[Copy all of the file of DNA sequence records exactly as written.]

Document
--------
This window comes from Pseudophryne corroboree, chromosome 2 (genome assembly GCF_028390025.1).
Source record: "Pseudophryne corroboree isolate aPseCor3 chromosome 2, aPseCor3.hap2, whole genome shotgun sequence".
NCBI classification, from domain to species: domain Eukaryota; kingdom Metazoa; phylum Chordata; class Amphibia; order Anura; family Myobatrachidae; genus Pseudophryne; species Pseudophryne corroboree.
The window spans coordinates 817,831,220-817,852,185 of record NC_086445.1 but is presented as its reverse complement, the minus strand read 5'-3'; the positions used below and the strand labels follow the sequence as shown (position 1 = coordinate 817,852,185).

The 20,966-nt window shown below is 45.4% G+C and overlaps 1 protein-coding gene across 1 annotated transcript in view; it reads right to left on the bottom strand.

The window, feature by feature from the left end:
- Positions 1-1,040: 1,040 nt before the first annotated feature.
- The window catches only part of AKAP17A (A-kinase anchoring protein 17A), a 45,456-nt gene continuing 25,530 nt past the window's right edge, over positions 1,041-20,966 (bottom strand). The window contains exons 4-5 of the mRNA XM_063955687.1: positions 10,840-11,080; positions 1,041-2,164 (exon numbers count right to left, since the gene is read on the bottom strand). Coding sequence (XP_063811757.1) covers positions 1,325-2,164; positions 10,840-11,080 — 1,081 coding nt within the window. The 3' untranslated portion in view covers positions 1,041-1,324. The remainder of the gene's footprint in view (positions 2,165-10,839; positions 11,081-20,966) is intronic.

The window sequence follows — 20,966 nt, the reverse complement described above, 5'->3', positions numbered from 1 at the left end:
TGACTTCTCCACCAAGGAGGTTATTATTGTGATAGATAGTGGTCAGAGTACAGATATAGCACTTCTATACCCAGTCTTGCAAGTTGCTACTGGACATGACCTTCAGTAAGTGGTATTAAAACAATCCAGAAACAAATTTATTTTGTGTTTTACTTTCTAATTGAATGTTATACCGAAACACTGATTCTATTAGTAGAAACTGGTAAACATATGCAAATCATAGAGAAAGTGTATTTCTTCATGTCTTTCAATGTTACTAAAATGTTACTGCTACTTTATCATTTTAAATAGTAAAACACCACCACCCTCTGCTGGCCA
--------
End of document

This window comes from Pseudophryne corroboree, chromosome 2 (genome assembly GCF_028390025.1).
Source record: "Pseudophryne corroboree isolate aPseCor3 chromosome 2, aPseCor3.hap2, whole genome shotgun sequence".
NCBI classification, from domain to species: domain Eukaryota; kingdom Metazoa; phylum Chordata; class Amphibia; order Anura; family Myobatrachidae; genus Pseudophryne; species Pseudophryne corroboree.
The window spans coordinates 817,831,220-817,852,185 of record NC_086445.1 but is presented as its reverse complement, the minus strand read 5'-3'; the positions used below and the strand labels follow the sequence as shown (position 1 = coordinate 817,852,185).

The 20,966-nt window shown below is 45.4% G+C and overlaps 1 protein-coding gene across 1 annotated transcript in view; it reads right to left on the bottom strand.

The window, feature by feature from the left end:
- Positions 1-1,040: 1,040 nt before the first annotated feature.
- The window catches only part of AKAP17A (A-kinase anchoring protein 17A), a 45,456-nt gene continuing 25,530 nt past the window's right edge, over positions 1,041-20,966 (bottom strand). The window contains exons 4-5 of the mRNA XM_063955687.1: positions 10,840-11,080; positions 1,041-2,164 (exon numbers count right to left, since the gene is read on the bottom strand). Coding sequence (XP_063811757.1) covers positions 1,325-2,164; positions 10,840-11,080 — 1,081 coding nt within the window. The 3' untranslated portion in view covers positions 1,041-1,324. The remainder of the gene's footprint in view (positions 2,165-10,839; positions 11,081-20,966) is intronic.

The window sequence follows — 20,966 nt, the reverse complement described above, 5'->3', positions numbered from 1 at the left end:
TGACTTCTCCACCAAGGAGGTTATTATTGTGATAGATAGTGGTCAGAGTACAGATATAGCACTTCTATACCCAGTCTTGCAAGTTGCTACTGGACATGACCTTCAGTAAGTGGTATTAAAACAATCCAGAAACAAATTTATTTTGTGTTTTACTTTCTAATTGAATGTTATACCGAAACACTGATTCTATTAGTAGAAACTGGTAAACATATGCAAATCATAGAGAAAGTGTATTTCTTCATGTCTTTCAATGTTACTAAAATGTTACTGCTACTTTATCATTTTAAATAGTAAAACACCACCACCCTCTGCTGGCCA